Despite his redneck patter, Charlie is a very good doctor, or he would not have any patients. Atlanta is full of crisp, no-nonsense out-of-towners who would draw the line, I thought, at being told to get nekkid and lay on down, unless the one saying it was supremely good at what he did. Charlie was. In time, the good-ole-boy gambit became a trademark, a trick, something people laughed indulgently about at parties. If it secretly annoyed me more than it amused, I never thought to verbalize it.

"How bad does it look?" I said.

"Honey, how bad can your sweet ass look? The day Tee married you the entire Chi Phi house went into mournin' for that booty. Though now that you mention it, there seems to be a good bit more of it these days, huh?"

And he slapped me gently on the buttock. I felt it quiver like jellied consomme under his thick fingers. There was indeed more of me now than when I had married. Where once people had looked at me and seen a tall, sinewy sun-bronzed Amazon with a shock of wild blue-black hair and electric blue eyes, now they saw a big woman—a really big woman—with wild, gray-black hair, all teeth and leathery-tanned skin and swimming, myopic eyes behind outsize tortoise shell glasses. Then, they had stared at the slap-dash, coltish grace and vividness that had been mine. Now they simply stared at big.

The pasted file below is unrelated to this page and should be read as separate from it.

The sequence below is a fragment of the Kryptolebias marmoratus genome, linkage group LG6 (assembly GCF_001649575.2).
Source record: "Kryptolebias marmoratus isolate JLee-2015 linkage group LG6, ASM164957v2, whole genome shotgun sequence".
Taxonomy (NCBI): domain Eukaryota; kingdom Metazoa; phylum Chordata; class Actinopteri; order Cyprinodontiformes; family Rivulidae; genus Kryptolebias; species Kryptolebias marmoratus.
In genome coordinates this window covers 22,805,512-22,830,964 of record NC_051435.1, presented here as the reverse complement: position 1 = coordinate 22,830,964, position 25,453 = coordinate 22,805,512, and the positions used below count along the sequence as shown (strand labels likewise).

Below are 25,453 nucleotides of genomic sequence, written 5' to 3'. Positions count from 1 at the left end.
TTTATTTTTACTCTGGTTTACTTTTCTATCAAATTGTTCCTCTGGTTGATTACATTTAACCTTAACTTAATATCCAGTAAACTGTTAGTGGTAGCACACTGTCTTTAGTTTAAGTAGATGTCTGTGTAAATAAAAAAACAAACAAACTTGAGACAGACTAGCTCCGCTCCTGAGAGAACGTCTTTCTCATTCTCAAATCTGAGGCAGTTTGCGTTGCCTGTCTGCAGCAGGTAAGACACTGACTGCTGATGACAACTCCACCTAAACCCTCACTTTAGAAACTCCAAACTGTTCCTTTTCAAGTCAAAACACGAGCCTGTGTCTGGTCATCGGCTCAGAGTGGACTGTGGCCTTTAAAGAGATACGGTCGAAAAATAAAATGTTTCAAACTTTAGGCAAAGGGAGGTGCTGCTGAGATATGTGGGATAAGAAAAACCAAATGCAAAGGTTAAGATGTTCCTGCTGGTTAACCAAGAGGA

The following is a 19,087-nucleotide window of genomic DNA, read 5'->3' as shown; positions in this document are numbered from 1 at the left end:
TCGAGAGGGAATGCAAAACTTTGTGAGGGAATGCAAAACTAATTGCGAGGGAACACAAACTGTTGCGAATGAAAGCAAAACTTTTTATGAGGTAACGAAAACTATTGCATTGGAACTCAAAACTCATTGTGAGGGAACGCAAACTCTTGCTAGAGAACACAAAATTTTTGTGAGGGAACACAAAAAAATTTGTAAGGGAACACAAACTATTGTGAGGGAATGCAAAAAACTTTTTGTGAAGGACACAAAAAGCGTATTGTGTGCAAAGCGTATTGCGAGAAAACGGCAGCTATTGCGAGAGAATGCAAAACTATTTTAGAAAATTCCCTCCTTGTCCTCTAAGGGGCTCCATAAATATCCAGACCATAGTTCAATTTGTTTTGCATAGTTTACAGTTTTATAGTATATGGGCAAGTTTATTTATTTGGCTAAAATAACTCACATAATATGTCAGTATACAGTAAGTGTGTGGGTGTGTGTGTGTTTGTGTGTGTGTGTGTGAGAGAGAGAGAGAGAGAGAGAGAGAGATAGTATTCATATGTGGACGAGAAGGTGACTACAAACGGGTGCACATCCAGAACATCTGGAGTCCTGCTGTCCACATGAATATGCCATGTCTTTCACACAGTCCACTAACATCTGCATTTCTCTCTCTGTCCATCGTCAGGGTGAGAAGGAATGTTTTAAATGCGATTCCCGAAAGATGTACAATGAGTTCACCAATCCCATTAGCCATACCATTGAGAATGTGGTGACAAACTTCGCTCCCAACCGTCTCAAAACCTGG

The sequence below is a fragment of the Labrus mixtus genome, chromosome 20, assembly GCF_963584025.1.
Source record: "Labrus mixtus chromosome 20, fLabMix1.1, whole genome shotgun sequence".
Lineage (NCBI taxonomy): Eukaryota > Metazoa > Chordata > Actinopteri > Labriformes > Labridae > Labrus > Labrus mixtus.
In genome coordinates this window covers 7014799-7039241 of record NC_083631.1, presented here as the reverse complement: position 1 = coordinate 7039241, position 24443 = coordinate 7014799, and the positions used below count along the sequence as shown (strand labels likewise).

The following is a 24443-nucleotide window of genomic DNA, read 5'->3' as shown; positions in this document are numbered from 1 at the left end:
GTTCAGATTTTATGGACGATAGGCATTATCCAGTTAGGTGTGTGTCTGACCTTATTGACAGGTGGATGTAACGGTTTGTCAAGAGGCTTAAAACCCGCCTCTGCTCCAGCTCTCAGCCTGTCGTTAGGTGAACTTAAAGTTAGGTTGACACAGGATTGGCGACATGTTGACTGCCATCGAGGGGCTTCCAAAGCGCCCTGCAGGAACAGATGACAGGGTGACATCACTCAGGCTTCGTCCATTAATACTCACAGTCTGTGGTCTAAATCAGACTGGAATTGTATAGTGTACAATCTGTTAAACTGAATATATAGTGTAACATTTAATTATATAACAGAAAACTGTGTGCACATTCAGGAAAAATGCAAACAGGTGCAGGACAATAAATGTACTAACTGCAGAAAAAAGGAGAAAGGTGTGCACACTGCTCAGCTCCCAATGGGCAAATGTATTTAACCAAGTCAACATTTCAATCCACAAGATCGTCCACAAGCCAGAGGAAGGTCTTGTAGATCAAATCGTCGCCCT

"Christ, it's a goddamned Valkyrie," I had overheard someone say at last year's performance of The Ring when it came to Atlanta. Tee and I had both laughed. I seldom thought about the added pounds, since they did not for a moment inhibit my life, and Tee never seemed to notice.

"I mean the rash, or whatever it is, you horny hound," I said now to Charlie.

"Well, I've seen worse," he said. "Saw jungle rot once, when I was a resident at Grady."

"Come on, Charlie, what is it? What do I do about it? I never had anything like this before."

"I don't know yet," he said, poking and prodding. "I'd say some kind of contact dermatitis, only you don't have a history of allergies, that I remember. I'm going to give you a little cortisone by injection and some pills and ointment, and if it's not healed by the time you've finished them I'm going to send you to Bud Allison. We need to clear this up. I don't imagine Tee is aesthetically thrilled by the state of your behind, is he?"

"I don't think he's even noticed," I said. "He's been out of town so much with these new Coke things that all we've had time to do is wave in passing. It's supposed to slack off in a couple of weeks though, and I wish we could get rid of this by then. He'll think I have been rolling around in the alien corn patch."